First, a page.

Book Review: Jane Steele, by Lyndsay Faye

I've written before about how much I've loved Lyndsay Faye's historical fiction, so while I was sad to see the end to her Timothy Wilde trilogy, I was excited to hear of her newest venture -- the story of a serial killer inspired by Jane Eyre. And Jane Steele did not disappoint.
Like the eponymous Jane Eyre, Jane Steele is an orphan who is dealt a rather cruel hand in life. But where Jane Eyre is subjected to the cruelties of her tormenters, Jane Steele suffers only so long before her tormenters are found dead, leaving a trail of corpses across the English countryside as Steele travels from her aunt's estate to a grim boarding school to London and then back to her original estate as--you guessed it--the nanny of a young ward.

As I've come to expect from Faye's works, Jane Steele is as clever as it is entertaining, packed to the gills with social commentary on everything from the nature of guilt to a woman's proper place in the world. It's a wild ride of a read, all the stronger for the inspiration it has taken from the well-known story of Jane Eyre and, as with so many adaptations, most interesting in its divergences from the original tale. If you like the classic novel, or are interested by whip-smart adaptations of classic stories, or just enjoy a solidly written work of historical fiction: this is for you.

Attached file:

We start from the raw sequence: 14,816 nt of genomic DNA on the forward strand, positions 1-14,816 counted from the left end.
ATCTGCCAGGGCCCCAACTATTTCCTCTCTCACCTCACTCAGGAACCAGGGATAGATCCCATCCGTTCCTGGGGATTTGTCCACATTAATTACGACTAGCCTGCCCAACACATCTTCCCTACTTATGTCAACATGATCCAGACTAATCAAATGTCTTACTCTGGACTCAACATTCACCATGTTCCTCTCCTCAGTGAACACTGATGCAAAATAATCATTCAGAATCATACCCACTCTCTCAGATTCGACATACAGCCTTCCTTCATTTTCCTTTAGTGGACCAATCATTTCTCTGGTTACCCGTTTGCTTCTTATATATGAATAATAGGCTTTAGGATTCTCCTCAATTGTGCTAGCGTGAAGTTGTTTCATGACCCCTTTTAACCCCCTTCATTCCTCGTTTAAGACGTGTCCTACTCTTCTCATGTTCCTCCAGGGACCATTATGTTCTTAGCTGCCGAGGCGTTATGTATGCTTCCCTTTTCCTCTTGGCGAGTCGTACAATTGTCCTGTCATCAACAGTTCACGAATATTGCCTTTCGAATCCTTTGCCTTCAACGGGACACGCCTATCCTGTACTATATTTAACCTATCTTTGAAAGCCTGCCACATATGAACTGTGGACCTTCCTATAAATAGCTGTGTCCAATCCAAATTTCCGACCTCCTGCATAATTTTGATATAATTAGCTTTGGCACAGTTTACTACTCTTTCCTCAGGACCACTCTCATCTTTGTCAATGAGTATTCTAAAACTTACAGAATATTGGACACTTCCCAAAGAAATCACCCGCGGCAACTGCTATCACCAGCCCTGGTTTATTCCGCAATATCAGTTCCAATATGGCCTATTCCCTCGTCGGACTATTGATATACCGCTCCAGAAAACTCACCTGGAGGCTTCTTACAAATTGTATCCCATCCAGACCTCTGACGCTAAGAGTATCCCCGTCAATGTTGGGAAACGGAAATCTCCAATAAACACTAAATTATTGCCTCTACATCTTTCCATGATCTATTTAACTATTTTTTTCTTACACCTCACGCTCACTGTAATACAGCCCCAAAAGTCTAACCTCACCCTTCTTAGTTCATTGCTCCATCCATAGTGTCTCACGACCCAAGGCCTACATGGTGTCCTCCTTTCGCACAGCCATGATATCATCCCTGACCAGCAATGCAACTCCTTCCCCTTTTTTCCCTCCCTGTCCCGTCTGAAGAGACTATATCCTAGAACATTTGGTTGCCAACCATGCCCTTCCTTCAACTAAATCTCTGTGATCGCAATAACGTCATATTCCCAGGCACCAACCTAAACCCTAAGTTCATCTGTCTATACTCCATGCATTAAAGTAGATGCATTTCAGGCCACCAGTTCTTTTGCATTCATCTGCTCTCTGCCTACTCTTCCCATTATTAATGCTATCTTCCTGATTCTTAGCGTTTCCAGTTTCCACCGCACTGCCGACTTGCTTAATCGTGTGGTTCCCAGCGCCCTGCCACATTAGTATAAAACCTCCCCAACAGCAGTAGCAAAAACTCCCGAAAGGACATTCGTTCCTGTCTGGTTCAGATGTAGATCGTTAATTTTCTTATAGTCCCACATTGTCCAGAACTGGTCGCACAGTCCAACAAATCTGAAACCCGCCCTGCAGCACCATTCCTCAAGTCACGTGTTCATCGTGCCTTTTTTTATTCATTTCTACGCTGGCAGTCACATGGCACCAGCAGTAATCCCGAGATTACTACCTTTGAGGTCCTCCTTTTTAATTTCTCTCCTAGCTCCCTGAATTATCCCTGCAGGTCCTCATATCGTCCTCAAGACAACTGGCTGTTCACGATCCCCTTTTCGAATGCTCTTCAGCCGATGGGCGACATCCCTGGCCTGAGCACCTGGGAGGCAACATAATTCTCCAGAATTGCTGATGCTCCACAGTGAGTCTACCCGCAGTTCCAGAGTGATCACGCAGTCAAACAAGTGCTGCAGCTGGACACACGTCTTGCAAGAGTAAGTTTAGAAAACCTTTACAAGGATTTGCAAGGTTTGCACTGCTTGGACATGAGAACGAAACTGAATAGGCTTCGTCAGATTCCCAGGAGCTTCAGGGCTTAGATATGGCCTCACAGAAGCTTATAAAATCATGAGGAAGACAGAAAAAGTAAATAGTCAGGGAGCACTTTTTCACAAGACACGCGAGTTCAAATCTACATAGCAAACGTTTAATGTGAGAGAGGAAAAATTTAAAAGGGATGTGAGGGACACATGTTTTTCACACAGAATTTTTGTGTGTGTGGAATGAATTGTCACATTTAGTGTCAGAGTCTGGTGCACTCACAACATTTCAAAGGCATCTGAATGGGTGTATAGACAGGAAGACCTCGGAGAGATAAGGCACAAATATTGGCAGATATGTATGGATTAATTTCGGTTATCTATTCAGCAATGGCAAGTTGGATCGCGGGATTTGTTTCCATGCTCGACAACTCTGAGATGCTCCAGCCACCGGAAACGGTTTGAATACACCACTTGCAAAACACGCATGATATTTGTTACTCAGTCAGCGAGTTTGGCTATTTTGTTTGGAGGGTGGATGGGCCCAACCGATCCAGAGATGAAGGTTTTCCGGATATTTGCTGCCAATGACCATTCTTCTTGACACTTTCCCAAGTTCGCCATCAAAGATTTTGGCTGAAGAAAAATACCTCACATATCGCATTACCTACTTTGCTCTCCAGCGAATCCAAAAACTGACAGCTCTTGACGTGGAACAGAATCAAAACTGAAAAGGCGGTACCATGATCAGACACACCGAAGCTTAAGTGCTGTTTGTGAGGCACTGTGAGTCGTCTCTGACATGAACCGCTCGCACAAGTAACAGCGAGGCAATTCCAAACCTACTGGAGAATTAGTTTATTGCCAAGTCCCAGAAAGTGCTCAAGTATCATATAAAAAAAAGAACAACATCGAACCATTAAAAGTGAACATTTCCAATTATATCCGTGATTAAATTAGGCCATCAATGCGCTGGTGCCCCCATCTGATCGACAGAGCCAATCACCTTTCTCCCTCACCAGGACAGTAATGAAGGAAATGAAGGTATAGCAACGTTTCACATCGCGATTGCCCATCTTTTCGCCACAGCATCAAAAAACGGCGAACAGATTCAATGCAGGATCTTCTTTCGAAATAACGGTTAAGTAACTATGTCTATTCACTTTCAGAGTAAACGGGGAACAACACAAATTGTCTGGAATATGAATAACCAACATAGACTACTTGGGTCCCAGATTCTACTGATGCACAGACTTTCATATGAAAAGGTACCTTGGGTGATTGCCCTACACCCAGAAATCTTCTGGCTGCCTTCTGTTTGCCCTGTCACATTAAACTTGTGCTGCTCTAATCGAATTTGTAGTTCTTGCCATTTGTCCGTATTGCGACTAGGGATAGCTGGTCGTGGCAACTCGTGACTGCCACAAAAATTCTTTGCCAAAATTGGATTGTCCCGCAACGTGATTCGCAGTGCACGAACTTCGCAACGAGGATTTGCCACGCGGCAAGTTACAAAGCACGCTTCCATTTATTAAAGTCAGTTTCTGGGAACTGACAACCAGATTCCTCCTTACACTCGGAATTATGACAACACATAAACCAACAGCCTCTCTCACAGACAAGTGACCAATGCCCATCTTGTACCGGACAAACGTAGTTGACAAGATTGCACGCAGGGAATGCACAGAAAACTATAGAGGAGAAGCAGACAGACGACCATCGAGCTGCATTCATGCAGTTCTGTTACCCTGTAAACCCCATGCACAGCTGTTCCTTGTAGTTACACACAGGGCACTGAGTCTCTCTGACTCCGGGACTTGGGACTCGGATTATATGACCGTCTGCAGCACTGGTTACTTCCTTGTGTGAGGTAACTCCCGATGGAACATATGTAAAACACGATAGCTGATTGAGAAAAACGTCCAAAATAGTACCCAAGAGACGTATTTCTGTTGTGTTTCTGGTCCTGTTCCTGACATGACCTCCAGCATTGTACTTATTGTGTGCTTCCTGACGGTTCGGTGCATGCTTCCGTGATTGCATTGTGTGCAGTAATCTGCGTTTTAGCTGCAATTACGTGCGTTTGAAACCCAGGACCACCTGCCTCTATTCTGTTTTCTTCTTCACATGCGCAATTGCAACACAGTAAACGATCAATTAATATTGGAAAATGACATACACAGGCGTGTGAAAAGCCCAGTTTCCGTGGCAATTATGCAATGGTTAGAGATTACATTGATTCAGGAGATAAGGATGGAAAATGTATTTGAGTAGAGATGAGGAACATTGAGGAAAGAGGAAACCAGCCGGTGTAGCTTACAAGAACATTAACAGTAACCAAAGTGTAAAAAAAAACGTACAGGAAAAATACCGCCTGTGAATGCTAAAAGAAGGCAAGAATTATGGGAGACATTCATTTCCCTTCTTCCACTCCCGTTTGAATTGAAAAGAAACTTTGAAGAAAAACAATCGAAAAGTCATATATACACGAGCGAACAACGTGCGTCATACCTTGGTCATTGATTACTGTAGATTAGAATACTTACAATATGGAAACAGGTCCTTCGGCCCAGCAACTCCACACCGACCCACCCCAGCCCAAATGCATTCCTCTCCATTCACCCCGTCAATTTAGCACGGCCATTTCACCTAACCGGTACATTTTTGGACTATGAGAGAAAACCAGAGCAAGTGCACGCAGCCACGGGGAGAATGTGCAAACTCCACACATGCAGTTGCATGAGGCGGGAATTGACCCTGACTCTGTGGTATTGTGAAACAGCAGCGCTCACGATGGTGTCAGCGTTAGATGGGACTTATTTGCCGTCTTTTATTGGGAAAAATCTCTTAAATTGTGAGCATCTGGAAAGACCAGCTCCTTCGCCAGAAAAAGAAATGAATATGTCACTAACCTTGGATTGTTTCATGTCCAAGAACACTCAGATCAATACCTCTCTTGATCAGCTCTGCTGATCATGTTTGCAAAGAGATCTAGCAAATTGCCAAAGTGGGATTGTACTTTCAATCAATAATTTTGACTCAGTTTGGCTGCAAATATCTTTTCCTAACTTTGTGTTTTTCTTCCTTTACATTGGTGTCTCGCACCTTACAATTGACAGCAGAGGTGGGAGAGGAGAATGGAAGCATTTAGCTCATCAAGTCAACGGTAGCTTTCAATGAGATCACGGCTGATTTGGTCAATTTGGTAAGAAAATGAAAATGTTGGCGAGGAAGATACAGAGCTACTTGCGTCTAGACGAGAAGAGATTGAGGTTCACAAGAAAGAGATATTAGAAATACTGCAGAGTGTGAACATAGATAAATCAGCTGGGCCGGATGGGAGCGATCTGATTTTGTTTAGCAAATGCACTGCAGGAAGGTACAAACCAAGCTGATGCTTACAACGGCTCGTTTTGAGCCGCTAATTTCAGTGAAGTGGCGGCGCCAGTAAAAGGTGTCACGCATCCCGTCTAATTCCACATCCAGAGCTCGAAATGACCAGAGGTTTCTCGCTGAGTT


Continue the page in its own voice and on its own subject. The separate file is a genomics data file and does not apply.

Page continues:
Thanks to the publisher for providing an e-galley of this title for review.
Jane Steele | Lyndsay Faye | March 2016 | GP Putnam & Sons | Hardcover | Buy from an independent near you

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